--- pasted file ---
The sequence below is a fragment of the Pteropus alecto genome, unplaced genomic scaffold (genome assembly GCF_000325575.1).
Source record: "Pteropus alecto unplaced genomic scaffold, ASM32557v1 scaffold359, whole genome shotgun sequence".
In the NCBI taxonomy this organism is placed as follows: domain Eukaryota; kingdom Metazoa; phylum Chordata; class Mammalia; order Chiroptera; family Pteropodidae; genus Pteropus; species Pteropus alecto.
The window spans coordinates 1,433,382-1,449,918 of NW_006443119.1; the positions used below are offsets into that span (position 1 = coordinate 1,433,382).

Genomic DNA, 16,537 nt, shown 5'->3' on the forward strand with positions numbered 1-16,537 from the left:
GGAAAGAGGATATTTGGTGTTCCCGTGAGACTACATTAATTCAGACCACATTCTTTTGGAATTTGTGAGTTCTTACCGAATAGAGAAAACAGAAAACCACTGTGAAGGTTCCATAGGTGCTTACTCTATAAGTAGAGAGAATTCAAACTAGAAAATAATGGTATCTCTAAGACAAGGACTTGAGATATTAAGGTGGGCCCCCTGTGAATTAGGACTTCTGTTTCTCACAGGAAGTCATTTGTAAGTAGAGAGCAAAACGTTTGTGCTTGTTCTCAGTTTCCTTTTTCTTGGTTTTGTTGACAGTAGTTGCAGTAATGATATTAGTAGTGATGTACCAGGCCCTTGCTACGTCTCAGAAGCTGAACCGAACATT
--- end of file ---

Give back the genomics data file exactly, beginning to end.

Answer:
The sequence below is a fragment of the Pteropus alecto genome, unplaced genomic scaffold (genome assembly GCF_000325575.1).
Source record: "Pteropus alecto unplaced genomic scaffold, ASM32557v1 scaffold359, whole genome shotgun sequence".
In the NCBI taxonomy this organism is placed as follows: domain Eukaryota; kingdom Metazoa; phylum Chordata; class Mammalia; order Chiroptera; family Pteropodidae; genus Pteropus; species Pteropus alecto.
The window spans coordinates 1,433,382-1,449,918 of NW_006443119.1; the positions used below are offsets into that span (position 1 = coordinate 1,433,382).

Genomic DNA, 16,537 nt, shown 5'->3' on the forward strand with positions numbered 1-16,537 from the left:
GGAAAGAGGATATTTGGTGTTCCCGTGAGACTACATTAATTCAGACCACATTCTTTTGGAATTTGTGAGTTCTTACCGAATAGAGAAAACAGAAAACCACTGTGAAGGTTCCATAGGTGCTTACTCTATAAGTAGAGAGAATTCAAACTAGAAAATAATGGTATCTCTAAGACAAGGACTTGAGATATTAAGGTGGGCCCCCTGTGAATTAGGACTTCTGTTTCTCACAGGAAGTCATTTGTAAGTAGAGAGCAAAACGTTTGTGCTTGTTCTCAGTTTCCTTTTTCTTGGTTTTGTTGACAGTAGTTGCAGTAATGATATTAGTAGTGATGTACCAGGCCCTTGCTACGTCTCAGAAGCTGAACCGAACATT